Following the decision of US President Trump to withdraw forces from Syria, I penned an op-ed for The Globe and Mail, Canada's leading daily.
Around 100 years ago, the Arab Middle East was carved into spheres of influence by Britain and France, the imperial powers of the day. In the period after the First World War, the only country strong enough to challenge the two was the United States – but while it managed to insist that League of Nations mandates be established for Syria, Palestine and Iraq, the United States declined to join the League itself, turning instead toward isolationism. Washington declined to take control of a mandate, and allowed the colonial powers to dominate the region. It wouldn’t be until after the Second World War that the United States would assert its influence in the Middle East, and it carried that out through regional alliances with countries such as Saudi Arabia, Turkey, Israel and, until 1979, Iran.
Looking at history is instructive, not just to reaffirm that this is all in the past now, and even more so after Donald Trump’s surprise and abrupt decision to send the 2,000 U.S. special forces stationed in Syria home because he felt the war against the Islamic State was complete. But it also provides the context that actually, this is well-charted territory. By exiting the country, the United States is effectively allowing Syria to be divided up again, but this time by the region’s new non-Arab imperialists – namely Iran, Turkey and Russia.
Iran has a long imperial history dating back to the Achaemenid Empire. Even after the demise of the Qajar dynasty and the ascendancy of the Pahlavi dynasty of the late Shah, Iran considered itself to be a regional superpower. Following the 1979 Islamic Revolution, the Islamic Republic set up regional proxies in places such as Lebanon – where Iran funds the powerful military and political force Hezbollah, through which the regime props up the Assad government – and Yemen, where Iran arms the Houthi rebels contributing to the prolonging of the country’s bloody civil war. Tehran also wields considerable influence over Iraq through its links with Shia militias and politicians, while Iran’s Quds Force, an elite branch of the Iranian Islamic Revolutionary Guard Corps, is believed to be active in Syria, along with an array of Iranian-backed Shia militias fighting for the Assad regime. Iran has also set up military bases in Syria to entrench its position permanently.
U.S. forces were a check on Iranian influence in Syria. Tehran will now relish the opportunity to expand its influence in Syria and beyond.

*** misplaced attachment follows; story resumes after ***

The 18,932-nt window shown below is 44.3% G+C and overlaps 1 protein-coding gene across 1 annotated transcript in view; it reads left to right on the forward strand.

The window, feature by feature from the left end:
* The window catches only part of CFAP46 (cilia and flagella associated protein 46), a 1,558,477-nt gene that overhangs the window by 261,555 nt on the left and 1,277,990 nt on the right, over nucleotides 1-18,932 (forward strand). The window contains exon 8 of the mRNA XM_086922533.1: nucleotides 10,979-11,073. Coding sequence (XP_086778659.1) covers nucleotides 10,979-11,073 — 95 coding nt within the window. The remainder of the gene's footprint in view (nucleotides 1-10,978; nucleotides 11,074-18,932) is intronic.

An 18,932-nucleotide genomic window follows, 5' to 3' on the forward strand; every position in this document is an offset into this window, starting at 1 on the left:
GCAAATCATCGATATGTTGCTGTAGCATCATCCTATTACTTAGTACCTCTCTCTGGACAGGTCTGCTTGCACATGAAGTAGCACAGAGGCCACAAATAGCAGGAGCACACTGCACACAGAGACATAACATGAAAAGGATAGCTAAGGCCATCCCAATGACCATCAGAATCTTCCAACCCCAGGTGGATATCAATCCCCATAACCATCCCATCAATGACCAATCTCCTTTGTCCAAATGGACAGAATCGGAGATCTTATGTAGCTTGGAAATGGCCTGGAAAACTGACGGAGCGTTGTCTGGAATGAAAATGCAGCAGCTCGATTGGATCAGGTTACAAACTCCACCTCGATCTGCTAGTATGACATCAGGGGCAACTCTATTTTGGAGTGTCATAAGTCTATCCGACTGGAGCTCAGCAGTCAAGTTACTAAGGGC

Turkey is also looking upon that power vacuum with interest. Turkish politicians, most especially the country’s autocratic President Recep Tayyip Erdogan, seek to emulate their imperial Ottoman forefathers. Not only does Turkey dominate the Kurdistan Region of Iraq economically and politically, but the government has also established military bases in Qatar and Somalia while leasing an island from Sudanlocated strategically on the Red Sea, which Turkey claims to be developing into a tourist hub.
In the case of Syria, Turkey has launched two interventions. The first was the 2016-17 Operation Euphrates Shield, in which Turkish special forces supported the Free Syrian Army in its march to capture the northern Syrian city of al-Bab. The second intervention took place earlier this year when the Free Syrian Army, again backed by Turkey, invaded and took control of the northern Syrian enclave of Afrin. In both incidents, the primary foe was the People’s Protection Units (YPG), a Kurdish militia that Turkey claims is affiliated to the Kurdistan Workers Party (PKK), which has waged a separatist war against the Turkish state since the 1980s. The YPG, however, is also the dominant party within the Syrian Democratic Forces (SDF), the most significant partner on the ground of the international coalition against the Islamic State.
Despite Mr. Trump’s insistence that the Islamic State is defeated, the vast majority of experts beg to differ. Mr. Trump’s decision to withdraw forces effectively means that the largely Kurdish SDF and YPG are being abandoned and left to the mercy of Ankara, which just last week threatened to launch another attack against those groups. If Turkey follows through on its threat – which is now a very real possibility – it will destroy the only effective indigenous force against the Islamic State and cement Turkey’s influence in Syria and the region.
And then there’s Russia. After 1917′s October Revolution, Russia’s Bolshevik leaders ended their country’s disastrous role in the First World War and forfeited any real say in the peace conferences that followed. However, a century later, Russia has managed to cement its foothold in the Middle East to an extent greater than even the heyday of the Soviet Union. Moscow’s steadfast support of the Assad regime, through measures such as prolonged military investment, has paid off. Moscow is now the indispensable arbiter in the future of Syria and has managed to win permanent influence in the region – and that only looks set to increase.